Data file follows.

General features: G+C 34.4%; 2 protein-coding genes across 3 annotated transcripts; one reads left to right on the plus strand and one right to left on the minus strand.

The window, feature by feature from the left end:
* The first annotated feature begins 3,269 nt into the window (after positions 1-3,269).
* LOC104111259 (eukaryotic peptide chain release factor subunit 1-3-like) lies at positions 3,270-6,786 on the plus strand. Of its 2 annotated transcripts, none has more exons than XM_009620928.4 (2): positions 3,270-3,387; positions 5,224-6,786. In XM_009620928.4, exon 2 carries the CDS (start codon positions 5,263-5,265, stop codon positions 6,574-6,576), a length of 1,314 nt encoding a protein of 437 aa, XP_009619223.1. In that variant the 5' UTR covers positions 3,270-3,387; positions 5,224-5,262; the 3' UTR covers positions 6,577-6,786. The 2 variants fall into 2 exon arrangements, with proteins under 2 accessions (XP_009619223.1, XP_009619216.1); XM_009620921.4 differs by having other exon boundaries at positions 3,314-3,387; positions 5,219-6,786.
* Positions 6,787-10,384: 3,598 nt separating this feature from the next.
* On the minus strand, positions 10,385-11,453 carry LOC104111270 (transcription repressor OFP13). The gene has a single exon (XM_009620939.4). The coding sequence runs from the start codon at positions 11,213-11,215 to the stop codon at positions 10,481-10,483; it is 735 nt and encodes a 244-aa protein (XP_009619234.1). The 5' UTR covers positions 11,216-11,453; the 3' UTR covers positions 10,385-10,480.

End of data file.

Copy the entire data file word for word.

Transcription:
General features: G+C 34.4%; 2 protein-coding genes across 3 annotated transcripts; one reads left to right on the plus strand and one right to left on the minus strand.

The window, feature by feature from the left end:
* The first annotated feature begins 3,269 nt into the window (after positions 1-3,269).
* LOC104111259 (eukaryotic peptide chain release factor subunit 1-3-like) lies at positions 3,270-6,786 on the plus strand. Of its 2 annotated transcripts, none has more exons than XM_009620928.4 (2): positions 3,270-3,387; positions 5,224-6,786. In XM_009620928.4, exon 2 carries the CDS (start codon positions 5,263-5,265, stop codon positions 6,574-6,576), a length of 1,314 nt encoding a protein of 437 aa, XP_009619223.1. In that variant the 5' UTR covers positions 3,270-3,387; positions 5,224-5,262; the 3' UTR covers positions 6,577-6,786. The 2 variants fall into 2 exon arrangements, with proteins under 2 accessions (XP_009619223.1, XP_009619216.1); XM_009620921.4 differs by having other exon boundaries at positions 3,314-3,387; positions 5,219-6,786.
* Positions 6,787-10,384: 3,598 nt separating this feature from the next.
* On the minus strand, positions 10,385-11,453 carry LOC104111270 (transcription repressor OFP13). The gene has a single exon (XM_009620939.4). The coding sequence runs from the start codon at positions 11,213-11,215 to the stop codon at positions 10,481-10,483; it is 735 nt and encodes a 244-aa protein (XP_009619234.1). The 5' UTR covers positions 11,216-11,453; the 3' UTR covers positions 10,385-10,480.